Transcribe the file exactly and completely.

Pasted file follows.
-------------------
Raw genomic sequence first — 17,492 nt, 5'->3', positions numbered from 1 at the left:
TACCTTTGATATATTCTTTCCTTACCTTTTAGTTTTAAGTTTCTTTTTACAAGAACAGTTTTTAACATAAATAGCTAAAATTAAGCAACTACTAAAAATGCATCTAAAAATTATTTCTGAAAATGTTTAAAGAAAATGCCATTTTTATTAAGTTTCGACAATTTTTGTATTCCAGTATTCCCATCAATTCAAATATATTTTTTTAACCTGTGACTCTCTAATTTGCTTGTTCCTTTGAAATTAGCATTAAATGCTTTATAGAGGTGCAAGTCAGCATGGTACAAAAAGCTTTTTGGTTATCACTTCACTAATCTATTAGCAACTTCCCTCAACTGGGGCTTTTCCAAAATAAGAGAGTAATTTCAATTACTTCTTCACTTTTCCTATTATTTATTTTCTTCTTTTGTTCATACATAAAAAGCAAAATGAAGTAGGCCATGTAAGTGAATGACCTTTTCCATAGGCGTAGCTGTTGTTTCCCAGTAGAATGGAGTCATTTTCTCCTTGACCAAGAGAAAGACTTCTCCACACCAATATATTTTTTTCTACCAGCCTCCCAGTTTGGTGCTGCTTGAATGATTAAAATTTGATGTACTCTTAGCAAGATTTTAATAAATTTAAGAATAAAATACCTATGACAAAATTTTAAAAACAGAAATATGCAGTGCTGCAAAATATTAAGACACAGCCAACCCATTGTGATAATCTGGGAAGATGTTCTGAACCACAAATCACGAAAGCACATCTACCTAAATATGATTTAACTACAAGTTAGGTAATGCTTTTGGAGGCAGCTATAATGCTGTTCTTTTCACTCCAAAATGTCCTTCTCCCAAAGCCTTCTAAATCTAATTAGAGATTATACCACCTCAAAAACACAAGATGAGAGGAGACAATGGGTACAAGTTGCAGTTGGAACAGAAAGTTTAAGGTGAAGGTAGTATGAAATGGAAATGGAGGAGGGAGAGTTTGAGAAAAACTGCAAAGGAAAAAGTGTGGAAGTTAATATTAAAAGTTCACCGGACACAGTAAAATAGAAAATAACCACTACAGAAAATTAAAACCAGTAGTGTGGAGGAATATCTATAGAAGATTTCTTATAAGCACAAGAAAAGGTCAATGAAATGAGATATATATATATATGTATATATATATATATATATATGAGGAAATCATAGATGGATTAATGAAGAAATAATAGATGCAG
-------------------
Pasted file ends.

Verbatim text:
Raw genomic sequence first — 17,492 nt, 5'->3', positions numbered from 1 at the left:
TACCTTTGATATATTCTTTCCTTACCTTTTAGTTTTAAGTTTCTTTTTACAAGAACAGTTTTTAACATAAATAGCTAAAATTAAGCAACTACTAAAAATGCATCTAAAAATTATTTCTGAAAATGTTTAAAGAAAATGCCATTTTTATTAAGTTTCGACAATTTTTGTATTCCAGTATTCCCATCAATTCAAATATATTTTTTTAACCTGTGACTCTCTAATTTGCTTGTTCCTTTGAAATTAGCATTAAATGCTTTATAGAGGTGCAAGTCAGCATGGTACAAAAAGCTTTTTGGTTATCACTTCACTAATCTATTAGCAACTTCCCTCAACTGGGGCTTTTCCAAAATAAGAGAGTAATTTCAATTACTTCTTCACTTTTCCTATTATTTATTTTCTTCTTTTGTTCATACATAAAAAGCAAAATGAAGTAGGCCATGTAAGTGAATGACCTTTTCCATAGGCGTAGCTGTTGTTTCCCAGTAGAATGGAGTCATTTTCTCCTTGACCAAGAGAAAGACTTCTCCACACCAATATATTTTTTTCTACCAGCCTCCCAGTTTGGTGCTGCTTGAATGATTAAAATTTGATGTACTCTTAGCAAGATTTTAATAAATTTAAGAATAAAATACCTATGACAAAATTTTAAAAACAGAAATATGCAGTGCTGCAAAATATTAAGACACAGCCAACCCATTGTGATAATCTGGGAAGATGTTCTGAACCACAAATCACGAAAGCACATCTACCTAAATATGATTTAACTACAAGTTAGGTAATGCTTTTGGAGGCAGCTATAATGCTGTTCTTTTCACTCCAAAATGTCCTTCTCCCAAAGCCTTCTAAATCTAATTAGAGATTATACCACCTCAAAAACACAAGATGAGAGGAGACAATGGGTACAAGTTGCAGTTGGAACAGAAAGTTTAAGGTGAAGGTAGTATGAAATGGAAATGGAGGAGGGAGAGTTTGAGAAAAACTGCAAAGGAAAAAGTGTGGAAGTTAATATTAAAAGTTCACCGGACACAGTAAAATAGAAAATAACCACTACAGAAAATTAAAACCAGTAGTGTGGAGGAATATCTATAGAAGATTTCTTATAAGCACAAGAAAAGGTCAATGAAATGAGATATATATATATATGTATATATATATATATATATATGAGGAAATCATAGATGGATTAATGAAGAAATAATAGATGCAG